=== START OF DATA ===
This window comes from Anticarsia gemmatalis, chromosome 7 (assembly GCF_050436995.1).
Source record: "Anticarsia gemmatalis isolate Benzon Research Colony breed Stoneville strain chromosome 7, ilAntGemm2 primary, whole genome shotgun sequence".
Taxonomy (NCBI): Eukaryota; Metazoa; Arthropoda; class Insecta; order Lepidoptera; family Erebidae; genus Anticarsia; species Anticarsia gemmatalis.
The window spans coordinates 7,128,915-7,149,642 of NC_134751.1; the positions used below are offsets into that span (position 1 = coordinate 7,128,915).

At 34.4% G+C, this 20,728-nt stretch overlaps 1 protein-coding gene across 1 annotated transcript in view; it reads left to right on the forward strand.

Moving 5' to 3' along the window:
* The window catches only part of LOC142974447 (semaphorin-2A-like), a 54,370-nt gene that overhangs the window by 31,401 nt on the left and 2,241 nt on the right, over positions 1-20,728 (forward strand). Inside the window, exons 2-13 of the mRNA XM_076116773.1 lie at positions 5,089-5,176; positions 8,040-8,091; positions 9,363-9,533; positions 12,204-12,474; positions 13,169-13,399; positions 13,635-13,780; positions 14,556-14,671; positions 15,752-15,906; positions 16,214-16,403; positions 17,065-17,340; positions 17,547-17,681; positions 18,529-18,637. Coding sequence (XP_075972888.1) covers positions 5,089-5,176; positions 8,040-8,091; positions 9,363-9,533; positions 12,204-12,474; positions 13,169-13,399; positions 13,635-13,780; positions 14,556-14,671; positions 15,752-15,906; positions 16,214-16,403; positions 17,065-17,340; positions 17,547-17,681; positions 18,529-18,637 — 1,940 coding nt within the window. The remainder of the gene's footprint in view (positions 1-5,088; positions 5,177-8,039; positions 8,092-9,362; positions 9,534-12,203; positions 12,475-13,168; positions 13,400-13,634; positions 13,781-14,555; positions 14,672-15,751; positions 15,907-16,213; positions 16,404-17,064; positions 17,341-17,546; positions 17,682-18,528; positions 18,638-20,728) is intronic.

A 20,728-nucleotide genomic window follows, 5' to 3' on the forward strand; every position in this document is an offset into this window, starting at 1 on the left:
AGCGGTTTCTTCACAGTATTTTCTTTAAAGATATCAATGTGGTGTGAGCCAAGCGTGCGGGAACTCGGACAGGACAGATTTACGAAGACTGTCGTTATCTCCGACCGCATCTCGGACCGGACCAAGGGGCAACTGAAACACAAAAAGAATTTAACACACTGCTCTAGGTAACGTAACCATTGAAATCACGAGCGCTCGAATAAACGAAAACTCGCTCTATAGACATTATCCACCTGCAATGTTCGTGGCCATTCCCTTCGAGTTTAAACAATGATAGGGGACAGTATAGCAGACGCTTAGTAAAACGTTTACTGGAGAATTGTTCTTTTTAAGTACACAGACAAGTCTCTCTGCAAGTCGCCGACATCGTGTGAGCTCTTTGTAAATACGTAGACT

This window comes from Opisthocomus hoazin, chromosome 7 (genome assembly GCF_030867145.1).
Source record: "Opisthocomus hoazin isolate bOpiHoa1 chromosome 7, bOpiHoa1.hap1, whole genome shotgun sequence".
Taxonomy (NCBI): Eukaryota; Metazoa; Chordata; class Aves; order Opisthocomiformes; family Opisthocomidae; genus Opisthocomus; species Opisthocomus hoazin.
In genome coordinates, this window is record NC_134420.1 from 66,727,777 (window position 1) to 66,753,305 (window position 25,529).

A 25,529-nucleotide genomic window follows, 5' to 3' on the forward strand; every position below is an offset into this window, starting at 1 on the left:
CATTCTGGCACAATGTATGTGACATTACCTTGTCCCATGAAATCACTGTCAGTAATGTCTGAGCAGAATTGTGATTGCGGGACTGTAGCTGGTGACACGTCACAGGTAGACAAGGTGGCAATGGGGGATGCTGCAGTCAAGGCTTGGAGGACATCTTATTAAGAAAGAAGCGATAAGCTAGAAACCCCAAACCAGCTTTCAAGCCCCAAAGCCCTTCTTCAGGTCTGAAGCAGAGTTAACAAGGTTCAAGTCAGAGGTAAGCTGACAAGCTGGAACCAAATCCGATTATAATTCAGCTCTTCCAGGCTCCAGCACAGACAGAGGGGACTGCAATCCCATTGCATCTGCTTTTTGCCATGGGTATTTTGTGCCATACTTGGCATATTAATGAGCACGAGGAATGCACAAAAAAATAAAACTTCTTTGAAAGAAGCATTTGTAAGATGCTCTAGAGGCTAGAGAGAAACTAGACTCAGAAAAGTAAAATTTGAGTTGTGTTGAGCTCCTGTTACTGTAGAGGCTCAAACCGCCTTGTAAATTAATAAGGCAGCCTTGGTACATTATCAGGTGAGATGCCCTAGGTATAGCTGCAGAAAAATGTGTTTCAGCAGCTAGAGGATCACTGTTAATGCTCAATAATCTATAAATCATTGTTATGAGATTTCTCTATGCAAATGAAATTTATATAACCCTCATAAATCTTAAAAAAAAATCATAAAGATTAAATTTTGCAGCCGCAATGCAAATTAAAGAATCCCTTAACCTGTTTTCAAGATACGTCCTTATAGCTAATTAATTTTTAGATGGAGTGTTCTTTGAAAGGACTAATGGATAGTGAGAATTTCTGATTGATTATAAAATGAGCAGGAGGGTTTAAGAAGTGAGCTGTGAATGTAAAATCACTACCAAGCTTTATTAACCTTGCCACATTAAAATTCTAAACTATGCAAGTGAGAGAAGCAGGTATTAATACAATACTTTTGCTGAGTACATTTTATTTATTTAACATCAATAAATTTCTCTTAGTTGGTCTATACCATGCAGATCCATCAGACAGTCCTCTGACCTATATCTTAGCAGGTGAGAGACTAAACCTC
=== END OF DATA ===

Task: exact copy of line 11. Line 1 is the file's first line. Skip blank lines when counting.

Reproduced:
Source record: "Opisthocomus hoazin isolate bOpiHoa1 chromosome 7, bOpiHoa1.hap1, whole genome shotgun sequence".